Thursday, January 17, 2008

Photog History - One View of Indycars

After getting the "royal" treatment at the Indy 500 in 1982, I knew I had to get to more Indycar races. The urge to photograph what I was experiencing also was growing. My best friend and I went to Michigan in the fall of 1982 for the Detroit News Grand Prix where CART ran the feature race with support races for ASA stock cars and the super vee series. We almost got hit head-on on US 12 on the way up to the track the night before but we made it in my friend's van and got into the infield after midnight. One of many adventures getting to or from races as I look back now. Like the first time I went to Michigan in 1981 for the Norton 500. We had enjoyed a beautiful day in the holding area on Saturday only to have the race washed away the next day and I couldn't get back. 1982 found some of us in the Turn 4 infield across from where Hector Rebaque took out AJ Foyt. But I got in the pits that day with a borrowed camera and couldn't get enough.

In 1983, I went back to the infield at Indy with friends but I was growing tired of the madness. I bought my first real camera that year - a Canon A1 with a cheap Sigma zoom lens and thought I was ready to go shoot. Boy did I have a lot to learn. The picture with this post is from the Michigan 500 in 1983 with Rick Mears (1) racing Al Unser Sr. (7), Mario Andretti (3) and Bill Alsup. Several of us went up together and had seats in the pit terrace bleachers where this shot was taken from. About an hour before the race was to start, a tornado warning was issued for the area and they cleared everyone out of the stands. So we went back to my friend's pickup truck and waited out the ferocious thunderstorm that rolled through. As quickly as it came it was gone and the sun came out which dried the track in short order. An absolutely awesome race followed with John Paul Jr. passing Rick Mears going down the backstretch on the last lap for the win, and Mears crashing between Turns 3 and 4 trying to catch him.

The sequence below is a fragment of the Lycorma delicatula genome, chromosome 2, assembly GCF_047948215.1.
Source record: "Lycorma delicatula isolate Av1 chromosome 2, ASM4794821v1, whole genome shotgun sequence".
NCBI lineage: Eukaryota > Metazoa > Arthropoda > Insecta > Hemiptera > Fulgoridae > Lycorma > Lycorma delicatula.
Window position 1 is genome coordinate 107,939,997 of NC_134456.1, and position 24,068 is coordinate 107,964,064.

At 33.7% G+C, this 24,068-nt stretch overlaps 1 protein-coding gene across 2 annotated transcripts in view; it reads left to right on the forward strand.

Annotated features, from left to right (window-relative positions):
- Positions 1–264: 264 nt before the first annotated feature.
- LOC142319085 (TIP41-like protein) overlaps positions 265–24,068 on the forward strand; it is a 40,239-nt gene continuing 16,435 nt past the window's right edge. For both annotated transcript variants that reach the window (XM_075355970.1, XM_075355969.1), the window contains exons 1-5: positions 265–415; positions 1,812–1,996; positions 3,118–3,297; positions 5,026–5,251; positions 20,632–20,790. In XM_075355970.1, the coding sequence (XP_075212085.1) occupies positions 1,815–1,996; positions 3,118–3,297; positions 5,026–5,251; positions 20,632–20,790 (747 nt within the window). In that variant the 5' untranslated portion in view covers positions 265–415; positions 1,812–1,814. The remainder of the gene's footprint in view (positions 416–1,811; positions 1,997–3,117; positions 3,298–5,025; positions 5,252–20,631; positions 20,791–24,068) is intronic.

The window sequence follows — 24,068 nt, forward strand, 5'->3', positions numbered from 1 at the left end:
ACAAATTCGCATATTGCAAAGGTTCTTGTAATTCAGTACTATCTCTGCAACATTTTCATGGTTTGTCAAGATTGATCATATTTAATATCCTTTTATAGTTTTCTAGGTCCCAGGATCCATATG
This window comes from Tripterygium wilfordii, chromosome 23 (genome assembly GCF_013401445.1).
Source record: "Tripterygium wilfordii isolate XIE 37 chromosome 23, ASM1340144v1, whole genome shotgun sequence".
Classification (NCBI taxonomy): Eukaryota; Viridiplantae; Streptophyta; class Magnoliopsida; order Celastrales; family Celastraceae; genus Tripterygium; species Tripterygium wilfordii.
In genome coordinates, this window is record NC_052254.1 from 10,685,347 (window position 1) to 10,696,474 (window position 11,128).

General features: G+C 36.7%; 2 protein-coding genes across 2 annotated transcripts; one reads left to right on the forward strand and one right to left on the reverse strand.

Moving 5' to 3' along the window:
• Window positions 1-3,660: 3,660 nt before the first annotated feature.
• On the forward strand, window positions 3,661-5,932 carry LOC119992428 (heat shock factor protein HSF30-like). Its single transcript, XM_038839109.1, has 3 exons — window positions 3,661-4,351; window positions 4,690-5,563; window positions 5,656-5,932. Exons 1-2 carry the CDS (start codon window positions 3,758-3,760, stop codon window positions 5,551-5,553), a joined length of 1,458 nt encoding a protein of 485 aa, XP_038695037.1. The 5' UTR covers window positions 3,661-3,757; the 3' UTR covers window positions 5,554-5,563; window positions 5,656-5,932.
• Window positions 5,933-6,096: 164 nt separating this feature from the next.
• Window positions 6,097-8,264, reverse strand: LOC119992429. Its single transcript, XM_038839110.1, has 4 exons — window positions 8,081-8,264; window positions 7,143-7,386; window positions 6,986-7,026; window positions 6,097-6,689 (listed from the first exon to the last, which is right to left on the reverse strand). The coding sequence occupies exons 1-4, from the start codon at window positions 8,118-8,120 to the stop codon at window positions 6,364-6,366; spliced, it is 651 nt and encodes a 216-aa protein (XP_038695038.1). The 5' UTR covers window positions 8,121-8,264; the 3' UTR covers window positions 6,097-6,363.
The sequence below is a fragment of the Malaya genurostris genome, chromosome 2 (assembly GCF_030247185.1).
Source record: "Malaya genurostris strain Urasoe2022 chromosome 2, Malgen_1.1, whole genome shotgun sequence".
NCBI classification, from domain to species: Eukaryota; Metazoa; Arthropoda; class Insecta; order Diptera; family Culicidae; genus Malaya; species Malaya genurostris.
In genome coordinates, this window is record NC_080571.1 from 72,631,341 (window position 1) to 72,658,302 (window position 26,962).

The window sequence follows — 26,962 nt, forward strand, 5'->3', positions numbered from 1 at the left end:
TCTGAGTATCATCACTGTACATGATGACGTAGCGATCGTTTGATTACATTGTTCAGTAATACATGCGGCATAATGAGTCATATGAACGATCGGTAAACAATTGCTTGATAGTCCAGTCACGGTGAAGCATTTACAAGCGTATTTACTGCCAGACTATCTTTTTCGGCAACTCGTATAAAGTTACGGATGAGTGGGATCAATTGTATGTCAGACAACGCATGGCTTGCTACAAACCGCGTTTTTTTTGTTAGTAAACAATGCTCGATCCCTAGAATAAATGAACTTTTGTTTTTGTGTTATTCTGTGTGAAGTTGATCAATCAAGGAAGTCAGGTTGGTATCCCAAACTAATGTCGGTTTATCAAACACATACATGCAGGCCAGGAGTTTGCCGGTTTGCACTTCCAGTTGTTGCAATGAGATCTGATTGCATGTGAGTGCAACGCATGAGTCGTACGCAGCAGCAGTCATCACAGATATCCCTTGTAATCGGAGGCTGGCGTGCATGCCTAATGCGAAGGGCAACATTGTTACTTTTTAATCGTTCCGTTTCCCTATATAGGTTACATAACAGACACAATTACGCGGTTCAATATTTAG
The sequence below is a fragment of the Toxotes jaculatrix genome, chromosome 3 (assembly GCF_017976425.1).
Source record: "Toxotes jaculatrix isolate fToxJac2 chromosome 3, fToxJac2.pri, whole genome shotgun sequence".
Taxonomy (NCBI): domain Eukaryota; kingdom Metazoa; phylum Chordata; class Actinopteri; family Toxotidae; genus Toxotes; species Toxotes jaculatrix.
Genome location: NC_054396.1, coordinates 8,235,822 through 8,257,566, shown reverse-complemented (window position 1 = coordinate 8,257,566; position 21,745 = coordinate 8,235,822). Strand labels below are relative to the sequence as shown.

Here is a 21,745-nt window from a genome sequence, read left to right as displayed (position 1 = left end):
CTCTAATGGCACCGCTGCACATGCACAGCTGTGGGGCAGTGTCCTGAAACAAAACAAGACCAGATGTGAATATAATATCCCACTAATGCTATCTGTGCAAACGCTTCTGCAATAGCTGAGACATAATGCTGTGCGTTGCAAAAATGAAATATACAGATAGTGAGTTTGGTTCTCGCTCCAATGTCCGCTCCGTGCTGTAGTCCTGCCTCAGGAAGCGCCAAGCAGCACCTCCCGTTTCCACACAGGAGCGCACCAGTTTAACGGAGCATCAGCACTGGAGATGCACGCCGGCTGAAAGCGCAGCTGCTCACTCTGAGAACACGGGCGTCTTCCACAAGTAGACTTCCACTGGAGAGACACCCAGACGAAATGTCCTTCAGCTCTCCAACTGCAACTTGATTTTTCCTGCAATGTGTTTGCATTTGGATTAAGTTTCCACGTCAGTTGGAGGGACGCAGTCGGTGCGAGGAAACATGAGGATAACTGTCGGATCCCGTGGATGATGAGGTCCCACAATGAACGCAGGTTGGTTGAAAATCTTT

500 miles at Michigan was a sight to behold. It's a shame they don't run that distance up there anymore. What's worse is they don't run there at all anymore. Back in the day, they usually had at least 28 cars and more often than not had a full 33 car field. I miss those days.

But I don't miss the craziness that sometimes accompanied those road trips. Maybe someday I'll tell y'all about it.


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